Dear God

Synopsis: Tom Turner is a con man, defrauding people from their money with a variety of two-bit hustles. One night he makes the mistake of attempting to hustle some undercover cops, and finds himself in court faced with the dilemma of either going to jail or getting a real job. Choosing to stay out of jail, he gets a job at the post office working in their Dead Letter Office helping to sort Dead Letters (i.e. mail which, for whatever reason, can't be delivered). Some of the mail he recieves can't be delivered because it's addressed to God, and he accidentally answers (sending them money in the process). This starts the ball rolling as more of his co-workers get in on the idea of helping people by answering "God" mail.
Genre: Comedy
Director(s): Garry Marshall
Production: Paramount
  1 nomination.
Rotten Tomatoes:
112 min

I've got a foggy, smoggy morning.

no riots, no mudslides.

On the other hand, it's still early.

Steve Tatum here.

Christmas Parade tonight.

just before Thanksgiving

Of course...

Found your hat.

- Is Daddy flying that airplane?|- No, sweetie. Sorry.

Come along.|Up the stairs, up you go.

I miss my friends in New Jersey.

I know, but you'll make new friends.

Fasten your seat belt.

It's a whole new world out here.

We have a new place at the beach,|a new school for you.

Are you gonna make|new friends, too, Mom?

Of course. There are plenty|of nice, normal people here.

Morning, Tom. Hear the results|of New York's Aqueduct today?

Otis, my man, I already lost.

Can you get this off my car?|It scratches easy.

Who you gonna bet on at Del Mar?

Nobody, I'm broke. I'm going to work.

departs on track four.

All aboard.

Relax, Julie.

I've lost my purse!

Your purse is on your shoulder.|I swear...

No-Ioading zone, pal. Keep it moving.

I'll check on Carmel for you.

Ladies. I hopped into the cab after|you and found this on the floor.

The driver said he'd mail it to you.

For heaven's sakes!|We do not know the cab driver.

We certainly do not.|We are from Memphis.

We do not socialise|with foreign drivers.

That's the thing. He seemed very|suspicious. He said it was yours.

You ran all this way|to return that little bitty bracelet?

Ma'am, even an amateur gemologist|like myself

knows the black sapphire|is extremely valuable.

- But that's not our...|- What she means is,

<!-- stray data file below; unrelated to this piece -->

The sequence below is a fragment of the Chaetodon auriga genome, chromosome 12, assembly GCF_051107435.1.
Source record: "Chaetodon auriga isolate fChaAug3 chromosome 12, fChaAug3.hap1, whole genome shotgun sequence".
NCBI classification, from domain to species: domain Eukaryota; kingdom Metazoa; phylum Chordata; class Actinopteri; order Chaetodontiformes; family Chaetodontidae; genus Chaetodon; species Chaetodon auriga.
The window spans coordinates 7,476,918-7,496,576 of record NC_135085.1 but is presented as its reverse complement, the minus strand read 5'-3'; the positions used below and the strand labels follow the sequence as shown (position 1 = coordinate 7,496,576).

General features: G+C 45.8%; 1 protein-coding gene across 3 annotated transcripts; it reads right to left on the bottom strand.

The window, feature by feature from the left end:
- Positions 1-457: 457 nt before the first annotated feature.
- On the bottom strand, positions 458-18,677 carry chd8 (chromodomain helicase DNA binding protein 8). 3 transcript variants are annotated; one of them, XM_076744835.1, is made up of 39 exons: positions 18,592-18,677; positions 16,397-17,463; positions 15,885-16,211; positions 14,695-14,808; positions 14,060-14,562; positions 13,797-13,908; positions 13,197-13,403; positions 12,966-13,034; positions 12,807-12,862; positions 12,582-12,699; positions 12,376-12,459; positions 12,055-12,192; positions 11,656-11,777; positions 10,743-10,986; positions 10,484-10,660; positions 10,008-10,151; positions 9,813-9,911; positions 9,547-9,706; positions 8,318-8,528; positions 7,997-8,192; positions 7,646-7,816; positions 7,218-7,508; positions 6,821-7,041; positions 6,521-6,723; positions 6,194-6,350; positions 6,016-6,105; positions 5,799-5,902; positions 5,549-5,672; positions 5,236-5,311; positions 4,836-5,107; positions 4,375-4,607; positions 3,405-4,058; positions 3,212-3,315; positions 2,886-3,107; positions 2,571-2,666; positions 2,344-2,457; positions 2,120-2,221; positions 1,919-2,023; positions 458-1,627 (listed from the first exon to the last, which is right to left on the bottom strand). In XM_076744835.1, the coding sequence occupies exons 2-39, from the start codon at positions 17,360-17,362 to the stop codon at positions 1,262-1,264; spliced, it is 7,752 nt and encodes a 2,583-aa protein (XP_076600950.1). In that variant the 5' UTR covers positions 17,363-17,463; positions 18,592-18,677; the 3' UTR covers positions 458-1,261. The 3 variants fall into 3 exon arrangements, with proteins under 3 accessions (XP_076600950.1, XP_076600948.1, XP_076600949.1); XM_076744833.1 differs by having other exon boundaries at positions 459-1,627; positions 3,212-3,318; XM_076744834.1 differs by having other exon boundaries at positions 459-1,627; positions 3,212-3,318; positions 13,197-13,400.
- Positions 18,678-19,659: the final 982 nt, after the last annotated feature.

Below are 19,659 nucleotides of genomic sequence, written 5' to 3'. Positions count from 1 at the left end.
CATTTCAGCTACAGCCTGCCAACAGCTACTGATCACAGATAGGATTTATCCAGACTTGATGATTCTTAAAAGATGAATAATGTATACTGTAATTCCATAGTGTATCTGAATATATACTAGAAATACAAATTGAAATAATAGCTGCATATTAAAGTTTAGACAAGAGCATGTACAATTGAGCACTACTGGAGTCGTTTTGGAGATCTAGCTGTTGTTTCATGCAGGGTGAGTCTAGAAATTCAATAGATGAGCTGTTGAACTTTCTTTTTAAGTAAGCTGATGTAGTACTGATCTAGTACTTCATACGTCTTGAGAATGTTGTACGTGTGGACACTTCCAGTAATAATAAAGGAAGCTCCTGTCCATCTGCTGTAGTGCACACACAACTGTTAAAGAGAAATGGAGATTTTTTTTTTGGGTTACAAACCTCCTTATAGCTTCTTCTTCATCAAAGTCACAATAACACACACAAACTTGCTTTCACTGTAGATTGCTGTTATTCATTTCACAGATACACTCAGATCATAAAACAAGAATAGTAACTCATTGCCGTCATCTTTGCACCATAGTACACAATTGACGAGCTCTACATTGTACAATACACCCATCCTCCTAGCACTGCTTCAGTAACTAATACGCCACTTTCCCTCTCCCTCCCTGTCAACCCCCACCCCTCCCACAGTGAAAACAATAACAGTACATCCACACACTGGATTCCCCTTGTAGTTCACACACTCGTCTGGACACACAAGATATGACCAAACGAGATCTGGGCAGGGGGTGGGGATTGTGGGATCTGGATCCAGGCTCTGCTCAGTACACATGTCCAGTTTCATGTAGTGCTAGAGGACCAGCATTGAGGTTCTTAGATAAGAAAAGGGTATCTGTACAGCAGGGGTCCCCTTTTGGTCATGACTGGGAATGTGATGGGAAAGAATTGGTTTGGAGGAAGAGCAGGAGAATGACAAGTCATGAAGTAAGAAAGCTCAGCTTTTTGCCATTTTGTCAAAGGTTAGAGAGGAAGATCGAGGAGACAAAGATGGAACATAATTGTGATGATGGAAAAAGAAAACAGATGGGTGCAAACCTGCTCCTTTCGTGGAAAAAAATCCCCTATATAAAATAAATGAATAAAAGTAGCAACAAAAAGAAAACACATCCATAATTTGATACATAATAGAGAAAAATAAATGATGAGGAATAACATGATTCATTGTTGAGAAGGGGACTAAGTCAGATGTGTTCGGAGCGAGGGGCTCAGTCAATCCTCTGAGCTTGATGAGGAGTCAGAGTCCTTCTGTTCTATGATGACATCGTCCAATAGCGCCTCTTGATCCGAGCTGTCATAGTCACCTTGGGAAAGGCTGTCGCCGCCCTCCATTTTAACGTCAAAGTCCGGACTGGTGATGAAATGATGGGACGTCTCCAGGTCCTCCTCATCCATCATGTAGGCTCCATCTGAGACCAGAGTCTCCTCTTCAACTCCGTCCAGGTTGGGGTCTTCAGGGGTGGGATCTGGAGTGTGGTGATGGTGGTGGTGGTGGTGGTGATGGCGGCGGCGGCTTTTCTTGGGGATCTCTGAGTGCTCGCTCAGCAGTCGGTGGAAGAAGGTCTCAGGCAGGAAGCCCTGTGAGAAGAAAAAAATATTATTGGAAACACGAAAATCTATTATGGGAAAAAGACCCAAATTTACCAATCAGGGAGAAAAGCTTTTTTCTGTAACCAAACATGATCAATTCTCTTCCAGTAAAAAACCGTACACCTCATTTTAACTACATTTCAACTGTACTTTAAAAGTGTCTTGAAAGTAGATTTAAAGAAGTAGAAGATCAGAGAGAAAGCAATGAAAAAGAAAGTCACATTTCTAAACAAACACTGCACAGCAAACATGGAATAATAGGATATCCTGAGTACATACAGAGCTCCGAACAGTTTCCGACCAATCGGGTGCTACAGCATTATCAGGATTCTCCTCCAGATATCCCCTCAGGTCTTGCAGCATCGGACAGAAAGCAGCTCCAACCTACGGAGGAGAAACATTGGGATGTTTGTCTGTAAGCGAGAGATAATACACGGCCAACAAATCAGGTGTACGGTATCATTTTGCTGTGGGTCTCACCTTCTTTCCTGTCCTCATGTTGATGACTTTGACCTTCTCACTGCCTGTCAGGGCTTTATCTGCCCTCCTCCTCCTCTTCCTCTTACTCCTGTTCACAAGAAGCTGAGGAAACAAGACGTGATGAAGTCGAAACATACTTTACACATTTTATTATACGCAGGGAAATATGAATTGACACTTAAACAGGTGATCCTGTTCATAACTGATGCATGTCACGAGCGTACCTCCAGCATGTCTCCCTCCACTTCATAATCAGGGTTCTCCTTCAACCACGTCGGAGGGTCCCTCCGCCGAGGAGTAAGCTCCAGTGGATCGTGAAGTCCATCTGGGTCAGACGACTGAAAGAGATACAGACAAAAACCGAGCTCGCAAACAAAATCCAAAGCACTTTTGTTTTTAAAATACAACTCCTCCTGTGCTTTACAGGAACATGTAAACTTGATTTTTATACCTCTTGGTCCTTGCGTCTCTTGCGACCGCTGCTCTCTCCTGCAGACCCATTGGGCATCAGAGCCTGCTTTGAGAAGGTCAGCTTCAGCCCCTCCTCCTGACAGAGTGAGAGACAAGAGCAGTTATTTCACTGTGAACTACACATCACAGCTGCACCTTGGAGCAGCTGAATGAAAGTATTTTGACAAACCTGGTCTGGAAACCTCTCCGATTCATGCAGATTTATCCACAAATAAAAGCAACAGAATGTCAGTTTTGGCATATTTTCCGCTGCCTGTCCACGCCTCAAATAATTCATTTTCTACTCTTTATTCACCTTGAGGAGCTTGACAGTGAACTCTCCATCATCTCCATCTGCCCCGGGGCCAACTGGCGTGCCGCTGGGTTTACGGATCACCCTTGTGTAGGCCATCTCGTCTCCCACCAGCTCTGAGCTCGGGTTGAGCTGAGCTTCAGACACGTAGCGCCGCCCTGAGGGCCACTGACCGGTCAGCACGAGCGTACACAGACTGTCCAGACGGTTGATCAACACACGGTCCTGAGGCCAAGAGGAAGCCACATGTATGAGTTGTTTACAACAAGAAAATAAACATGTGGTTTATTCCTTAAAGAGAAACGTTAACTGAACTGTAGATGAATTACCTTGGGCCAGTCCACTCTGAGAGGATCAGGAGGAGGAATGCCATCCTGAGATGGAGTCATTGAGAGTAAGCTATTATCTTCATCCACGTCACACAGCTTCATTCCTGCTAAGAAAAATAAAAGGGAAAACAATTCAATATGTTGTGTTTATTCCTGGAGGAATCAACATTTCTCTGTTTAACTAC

it's a gift for a friend,|Sally-Lou, back home.

- Thank you.|- Glad I could help.

He's so sweet.

Well, I guess I should give you|a reward.

- God bless you.|- God bless you. OK.

You're not old enough

for your own PIN number.

But Laura says|I can get one in your name.

Bravo, bravo.

There was a fire at San Diego Youth|Centre. I had to pull two kids out.

They're fine, but now|I can't push the damn buttons.

- Help him, Papa.|- Would you?

- You'd trust me with your number?|- A fellow Greek?

What's the number?


Don't flirt. She's a virgin.


Damn it!

Now how do I catch a cab|to the burns centre?

- How far is the hospital?|- Beverly Hills. Is that far?

- We can give him a ride.|- No, we don't have time.

You gotta have the cab fare.|I insist. Yeah.

"Efharisto." It's, like, 30 miles.


- He's kinda cute.|- Never mind.

- A trip, Madame Zema?|- Would you like to know where?

I need a little more money...

Smile, Mrs Alcot,|your favourite customer's here.

OK, 20, 40, 50,

51, 52,


57, 58, bus ticket to Fresno...

I don't want no bus ticket|to Fresno, man.

...59, 60, 65. That's it, for now.|I'm a little short.

You gotta grow, Tommy.|As of today, you're short a grand.

I could sell my car.

It ain't worth that gumball machine.

It's over. Junior's cranky,|dudes are moving in on his turf.

Tommy, you gotta quit|playing the ponies.

Gloria. Come here.

- What?|- Those guys are bottom feeders.

They got small-time|written on their pants.

The guy in black, Webster?|He's a loan shark.

- What's the other called?|- Tom.

You do what you gotta do. Tonight,|you meet us in the back of Zema's.

You don't have 1,000 bucks,|get out of town.

Webster, where am I going to go?

You got a bus ticket to Fresno.